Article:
Black bears back home at wildlife refuge

A black bear relaxes in its enclosure at Adirondack Wildlife Refuge in Wilmington last summer. (Provided photo — Suzanne Moore, Press-Republican)

SARANAC LAKE — Both bears that strayed from the Adirondack Wildlife Refuge & Rehabilitation Center in Wilmington are now back at the facility.

In a Facebook post, Refuge co-owner Steve Hall wrote, “Our two prodigal bears are temporarily in the bear rehab enclosures while we update their main enclosures to make sure this never happens again.”

The two black, female bears, Luvey and Ahote, escaped from their enclosure two weeks ago and had been wandering around the woods surrounding the refuge. In a phone interview Sunday, Hall said he thinks the bears climbed out of their enclosures in the middle of the night.

“We only realized it when we got up to feed them the next morning,” he said.

Luvey, the one who happens to be brown in color despite its species’ name, was spotted in the woods near Whiteface Mountain Friday. Hall found the bear and enticed her with apples. A former refuge employee showed up with pineapples, nuts and other bear treats. The two then walked the 3 miles back to the refuge, and Luvey followed.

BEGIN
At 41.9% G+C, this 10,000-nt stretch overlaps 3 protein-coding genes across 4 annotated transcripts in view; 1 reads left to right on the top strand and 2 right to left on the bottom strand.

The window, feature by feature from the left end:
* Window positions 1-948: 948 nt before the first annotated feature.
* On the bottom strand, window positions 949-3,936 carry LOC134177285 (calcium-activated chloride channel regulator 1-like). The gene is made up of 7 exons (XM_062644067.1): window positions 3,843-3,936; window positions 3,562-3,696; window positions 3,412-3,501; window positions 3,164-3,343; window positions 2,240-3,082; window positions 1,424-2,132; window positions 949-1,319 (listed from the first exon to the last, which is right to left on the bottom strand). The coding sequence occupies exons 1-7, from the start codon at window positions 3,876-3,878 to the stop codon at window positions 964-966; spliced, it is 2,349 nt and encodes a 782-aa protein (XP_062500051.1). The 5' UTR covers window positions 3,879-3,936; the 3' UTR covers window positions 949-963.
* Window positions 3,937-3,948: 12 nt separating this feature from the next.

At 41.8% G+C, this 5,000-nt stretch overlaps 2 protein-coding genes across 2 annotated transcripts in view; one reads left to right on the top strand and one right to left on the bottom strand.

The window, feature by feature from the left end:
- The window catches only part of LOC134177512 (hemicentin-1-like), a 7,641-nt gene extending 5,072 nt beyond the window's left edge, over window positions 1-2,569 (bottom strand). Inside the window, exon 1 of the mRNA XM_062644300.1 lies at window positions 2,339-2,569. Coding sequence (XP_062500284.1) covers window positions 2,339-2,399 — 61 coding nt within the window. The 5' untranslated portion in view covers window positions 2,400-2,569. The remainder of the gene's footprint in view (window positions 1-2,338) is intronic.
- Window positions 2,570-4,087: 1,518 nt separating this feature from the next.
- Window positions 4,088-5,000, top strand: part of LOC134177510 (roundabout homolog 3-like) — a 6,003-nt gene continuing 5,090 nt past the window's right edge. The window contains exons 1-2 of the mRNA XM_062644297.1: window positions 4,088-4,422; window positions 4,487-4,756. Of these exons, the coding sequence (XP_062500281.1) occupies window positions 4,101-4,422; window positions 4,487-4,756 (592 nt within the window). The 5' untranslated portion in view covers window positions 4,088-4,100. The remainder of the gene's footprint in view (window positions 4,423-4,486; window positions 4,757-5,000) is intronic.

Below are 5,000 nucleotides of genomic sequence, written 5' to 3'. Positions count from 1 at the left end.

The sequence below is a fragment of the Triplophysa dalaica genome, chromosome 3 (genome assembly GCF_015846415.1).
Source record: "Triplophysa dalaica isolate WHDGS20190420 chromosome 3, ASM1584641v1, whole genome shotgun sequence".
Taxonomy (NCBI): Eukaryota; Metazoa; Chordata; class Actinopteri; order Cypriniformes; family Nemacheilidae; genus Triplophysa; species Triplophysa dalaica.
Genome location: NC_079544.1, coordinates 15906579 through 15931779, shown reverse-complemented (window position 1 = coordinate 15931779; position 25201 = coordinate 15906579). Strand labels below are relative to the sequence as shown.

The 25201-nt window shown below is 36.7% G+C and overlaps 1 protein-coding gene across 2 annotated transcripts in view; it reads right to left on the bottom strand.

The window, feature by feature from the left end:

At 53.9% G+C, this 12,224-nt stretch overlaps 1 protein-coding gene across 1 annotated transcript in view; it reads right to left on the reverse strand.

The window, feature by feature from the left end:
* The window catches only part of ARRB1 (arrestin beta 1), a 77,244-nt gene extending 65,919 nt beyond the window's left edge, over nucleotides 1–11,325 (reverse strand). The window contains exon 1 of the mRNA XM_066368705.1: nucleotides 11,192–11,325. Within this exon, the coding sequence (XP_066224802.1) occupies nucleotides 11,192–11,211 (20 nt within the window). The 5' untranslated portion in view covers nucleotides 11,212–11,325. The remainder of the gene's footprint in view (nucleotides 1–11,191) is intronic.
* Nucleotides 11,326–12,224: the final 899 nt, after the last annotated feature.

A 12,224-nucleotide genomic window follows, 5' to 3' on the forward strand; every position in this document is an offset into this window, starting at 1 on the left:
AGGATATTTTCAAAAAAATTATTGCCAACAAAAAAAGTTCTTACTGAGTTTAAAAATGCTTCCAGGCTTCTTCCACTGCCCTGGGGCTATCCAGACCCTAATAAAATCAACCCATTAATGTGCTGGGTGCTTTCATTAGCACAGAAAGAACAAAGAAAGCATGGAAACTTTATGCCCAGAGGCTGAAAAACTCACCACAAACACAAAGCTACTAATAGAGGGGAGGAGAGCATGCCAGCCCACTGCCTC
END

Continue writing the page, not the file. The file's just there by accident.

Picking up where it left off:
Videos from their hike back can be found on the refuge’s Facebook page.

Ahote, the bigger of the two bears, was located near the Quaker Hill neighborhood less than a mile away from the refugee Saturday. On Sunday, a similar story to Luve’s happened, and Ahote followed two refuge employees through the woods back to the facility.

Hall said everybody at the refuge was greatly relieved to have the bears back.

“It’s important for two reasons,” he said. “Firstly, they’re great, nice animals. And secondly, they are a tremendous asset to the work we do at the refuge.”

Luvey and Ahote are ambassador bears, meaning they stay at the refuge full time, unlike other bears that get rehabilitated and released back into the wild. Hall said their purpose is to educate visitors on the issues facing wildlife today.

“We’re not a zoo,” he said. “We invite people in so they hopefully learn something and donations toward our rehabilitation work.”

There is no base pay to visit the refuge. Guests are asked to donate whatever they think is appropriate.

Hall said he’s seeing more and more parasitic diseases from ticks, fleas and tapeworms in bears these days.

“We’re suffering from huge outbreaks of common parasites,” he said. “There’s nothing new about mange, but the volume is what concerns us. I don’t remember the last time we had a black bear that wasn’t suffering from some kind of mange problem.”

Mange is a skin disease caused by parasitic mites similar to scabies.

Hall said he thinks people should be more aware of how human actions’ effect on animals.

“People I see on TV who deny climate change always tend to steer very far away from the wildlife,” he said.

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